Retailers using mobile apps to drive up sales
Tia Smith clutched her new phone in one hand and a phone case in the other as she shopped at a Best Buy store in West Hollywood, Calif.
She clicked away into her smartphone's tiny screen and searched for the case in other nearby stores.
"I'm trying to buy this Otter phone case for my new phone," she said. "But I'm trying to see if Target or Walmart has it for cheaper," she said, "so they can honor the price match."
As more people turn to their smartphones and tablets when thinking about a purchase, retailers and marketing companies are rushing to figure out ways to transform these mobile browsers into buyers. Some are providing special bargains. A few are tracking shoppers' every move around the store and nudging them to seal the deal.
During the fourth quarter of last year, mobile devices were responsible for 16.6 percent of online sales, up from 11.4 percent in the fourth quarter of 2012, according to an IBM Corp. study. Tablets drove 11.5 percent of those sales, compared with 5 percent from smartphones, IBM said.
"People are using smartphones and tablets on different occasions," said Charlie Anderson, chief executive of Shoptology Inc., a marketing company. "They're using the tablet at night when they're on the couch or in bed and making purchases or doing research, and mobile is more for doing research while you're in brick-and-mortar stores."
In a study produced last year by Google Inc., 44 percent of smartphone shoppers said they used mobile devices to shop because it saved them money.
Google's search engine is popular for comparison shopping, as are a proliferation of mobile apps that can read bar codes and other coded product identifiers using a properly equipped smartphone.
The field is still relatively young, so consumer-product companies and retailers are still figuring out how to attract these mobile shoppers, said Adam Guy, senior vice president of business development for Millward Brown, a market-research company.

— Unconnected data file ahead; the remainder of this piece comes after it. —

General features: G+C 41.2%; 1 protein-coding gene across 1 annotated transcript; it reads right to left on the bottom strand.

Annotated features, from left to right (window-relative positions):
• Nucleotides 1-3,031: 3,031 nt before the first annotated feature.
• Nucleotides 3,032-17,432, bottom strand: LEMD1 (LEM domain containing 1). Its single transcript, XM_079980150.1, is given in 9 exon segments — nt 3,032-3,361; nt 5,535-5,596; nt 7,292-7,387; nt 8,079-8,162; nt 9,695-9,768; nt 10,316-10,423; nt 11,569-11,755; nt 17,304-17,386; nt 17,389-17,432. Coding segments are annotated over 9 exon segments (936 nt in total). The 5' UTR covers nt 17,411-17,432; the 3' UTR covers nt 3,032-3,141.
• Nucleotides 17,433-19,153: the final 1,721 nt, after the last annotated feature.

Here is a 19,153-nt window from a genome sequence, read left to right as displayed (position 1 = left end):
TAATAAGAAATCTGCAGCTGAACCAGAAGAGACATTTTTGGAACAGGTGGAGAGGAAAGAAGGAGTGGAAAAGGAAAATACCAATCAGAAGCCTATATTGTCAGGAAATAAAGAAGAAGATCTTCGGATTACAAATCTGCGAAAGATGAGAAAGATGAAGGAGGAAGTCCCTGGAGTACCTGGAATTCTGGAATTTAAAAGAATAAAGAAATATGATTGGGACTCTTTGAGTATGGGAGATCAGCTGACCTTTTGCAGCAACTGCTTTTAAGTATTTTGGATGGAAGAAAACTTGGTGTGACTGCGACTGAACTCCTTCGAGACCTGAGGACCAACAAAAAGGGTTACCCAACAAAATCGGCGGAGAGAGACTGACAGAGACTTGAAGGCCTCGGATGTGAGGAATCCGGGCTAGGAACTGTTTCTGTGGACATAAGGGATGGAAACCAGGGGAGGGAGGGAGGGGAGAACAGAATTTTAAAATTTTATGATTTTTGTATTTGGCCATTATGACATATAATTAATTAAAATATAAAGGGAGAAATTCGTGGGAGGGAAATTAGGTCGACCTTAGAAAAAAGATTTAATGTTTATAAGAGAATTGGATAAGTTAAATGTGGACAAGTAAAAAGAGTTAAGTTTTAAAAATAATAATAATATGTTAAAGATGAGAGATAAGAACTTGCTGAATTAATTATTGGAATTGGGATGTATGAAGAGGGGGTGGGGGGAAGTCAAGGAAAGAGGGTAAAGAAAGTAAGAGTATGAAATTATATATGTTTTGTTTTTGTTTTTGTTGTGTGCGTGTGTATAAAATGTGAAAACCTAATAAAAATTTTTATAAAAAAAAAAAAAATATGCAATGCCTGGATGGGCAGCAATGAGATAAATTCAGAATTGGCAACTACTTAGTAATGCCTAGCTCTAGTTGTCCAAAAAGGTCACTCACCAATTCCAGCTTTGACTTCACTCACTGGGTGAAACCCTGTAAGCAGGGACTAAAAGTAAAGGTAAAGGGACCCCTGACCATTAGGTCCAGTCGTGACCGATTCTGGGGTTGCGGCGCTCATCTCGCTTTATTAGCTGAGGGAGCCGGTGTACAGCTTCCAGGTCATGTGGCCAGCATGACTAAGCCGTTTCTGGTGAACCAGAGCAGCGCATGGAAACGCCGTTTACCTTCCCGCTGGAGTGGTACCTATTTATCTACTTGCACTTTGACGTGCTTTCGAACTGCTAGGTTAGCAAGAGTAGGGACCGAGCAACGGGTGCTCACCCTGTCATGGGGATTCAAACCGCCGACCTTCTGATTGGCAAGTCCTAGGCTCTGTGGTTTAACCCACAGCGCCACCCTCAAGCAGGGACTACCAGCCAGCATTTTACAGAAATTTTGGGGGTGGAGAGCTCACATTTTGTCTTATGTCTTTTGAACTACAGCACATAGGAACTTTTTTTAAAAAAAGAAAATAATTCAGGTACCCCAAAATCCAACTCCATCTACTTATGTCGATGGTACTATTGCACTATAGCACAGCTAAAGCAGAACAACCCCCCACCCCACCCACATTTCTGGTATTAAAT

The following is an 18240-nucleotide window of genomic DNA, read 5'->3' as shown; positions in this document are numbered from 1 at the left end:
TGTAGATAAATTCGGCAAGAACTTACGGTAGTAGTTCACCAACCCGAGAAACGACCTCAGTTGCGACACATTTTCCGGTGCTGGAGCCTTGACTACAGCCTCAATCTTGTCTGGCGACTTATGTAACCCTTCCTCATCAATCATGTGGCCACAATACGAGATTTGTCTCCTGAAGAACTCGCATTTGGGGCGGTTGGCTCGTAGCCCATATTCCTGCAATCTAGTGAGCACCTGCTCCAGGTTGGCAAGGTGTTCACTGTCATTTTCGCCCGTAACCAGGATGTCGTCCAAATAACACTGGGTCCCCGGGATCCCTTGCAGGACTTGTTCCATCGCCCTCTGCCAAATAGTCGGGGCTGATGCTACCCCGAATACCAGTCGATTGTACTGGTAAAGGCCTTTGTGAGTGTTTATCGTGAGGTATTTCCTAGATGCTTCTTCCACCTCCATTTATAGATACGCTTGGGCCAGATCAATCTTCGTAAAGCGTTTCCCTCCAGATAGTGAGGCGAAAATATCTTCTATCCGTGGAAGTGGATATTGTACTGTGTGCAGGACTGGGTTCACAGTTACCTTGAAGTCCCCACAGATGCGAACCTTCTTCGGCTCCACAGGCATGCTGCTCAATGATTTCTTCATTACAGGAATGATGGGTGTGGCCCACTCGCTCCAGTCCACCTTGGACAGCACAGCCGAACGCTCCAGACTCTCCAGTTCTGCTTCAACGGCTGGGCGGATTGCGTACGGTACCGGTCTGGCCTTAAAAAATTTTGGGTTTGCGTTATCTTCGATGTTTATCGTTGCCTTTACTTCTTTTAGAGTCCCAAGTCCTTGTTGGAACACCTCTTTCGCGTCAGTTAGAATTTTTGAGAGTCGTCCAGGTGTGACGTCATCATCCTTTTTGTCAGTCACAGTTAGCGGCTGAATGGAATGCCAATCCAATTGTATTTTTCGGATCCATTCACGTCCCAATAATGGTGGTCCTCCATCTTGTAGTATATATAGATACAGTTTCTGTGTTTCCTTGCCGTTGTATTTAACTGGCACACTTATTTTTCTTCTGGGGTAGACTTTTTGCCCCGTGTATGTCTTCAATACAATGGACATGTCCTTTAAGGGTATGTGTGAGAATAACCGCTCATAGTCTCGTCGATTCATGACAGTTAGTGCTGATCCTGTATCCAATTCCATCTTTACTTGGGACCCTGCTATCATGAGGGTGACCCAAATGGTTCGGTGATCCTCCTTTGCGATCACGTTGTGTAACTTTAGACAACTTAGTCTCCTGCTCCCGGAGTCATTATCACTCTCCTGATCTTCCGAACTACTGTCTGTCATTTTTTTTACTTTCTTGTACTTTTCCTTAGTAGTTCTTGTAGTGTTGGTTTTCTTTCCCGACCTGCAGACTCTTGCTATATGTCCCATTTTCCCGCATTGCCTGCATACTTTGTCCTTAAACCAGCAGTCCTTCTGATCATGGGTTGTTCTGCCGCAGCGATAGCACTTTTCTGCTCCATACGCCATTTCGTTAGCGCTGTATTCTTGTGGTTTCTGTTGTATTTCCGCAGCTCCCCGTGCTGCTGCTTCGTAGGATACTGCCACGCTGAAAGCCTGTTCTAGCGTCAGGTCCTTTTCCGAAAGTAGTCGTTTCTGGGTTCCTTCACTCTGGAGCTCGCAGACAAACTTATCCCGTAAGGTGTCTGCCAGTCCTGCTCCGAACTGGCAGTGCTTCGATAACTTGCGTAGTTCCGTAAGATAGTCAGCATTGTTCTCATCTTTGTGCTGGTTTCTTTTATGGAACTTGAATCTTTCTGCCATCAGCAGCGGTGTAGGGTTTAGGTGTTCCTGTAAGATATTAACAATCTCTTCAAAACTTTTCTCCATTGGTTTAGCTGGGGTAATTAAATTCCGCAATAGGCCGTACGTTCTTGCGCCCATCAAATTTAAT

Several retailers also have turned to special shopping apps. Some are fairly basic, guiding customers to various departments within a store, cluing shoppers in on specials, and enabling shoppers to make shopping lists and load coupons electronically.
Tools that provide promotional offers and digital coupons tend to be among the most popular methods of marketing on these devices.
Walmart has released a more sophisticated mobile-phone app that tracks a user's location using the phone's GPS and can offer in-store deals when it recognizes the shopper is in a store.
A few retailers are taking the concept even further.
In November, Macy's began testing a product called ShopBeacon at stores in San Francisco's Union Square and New York's Herald Square.
The app, created by Shopkick Inc. of Redwood City, Calif., enables a merchant to offer discounts on specific products that a customer has expressed interest in or, perhaps, has lingered near, prodding him or her to buy.
"We can find out where you are standing and how long you've been standing in front of the Michael Kors handbag, and if you haven't purchased," Macy's chief executive Terry Lundgren said at an analysts' conference in November. "And if you haven't, I'll send you a little note to give you encouragement to do so."
ShopBeacon, which uses sensors in a store to interact with Apple Inc.'s iBeacon location technology, began rolling out in January to 100 American Eagle Outfitters and Aerie stores in Los Angeles and other major cities. Shoppers are enticed to the opt-in technology, Shopkick said, not only by discounts, but also by the promise of rewards such as gift cards, music downloads, and movie tickets.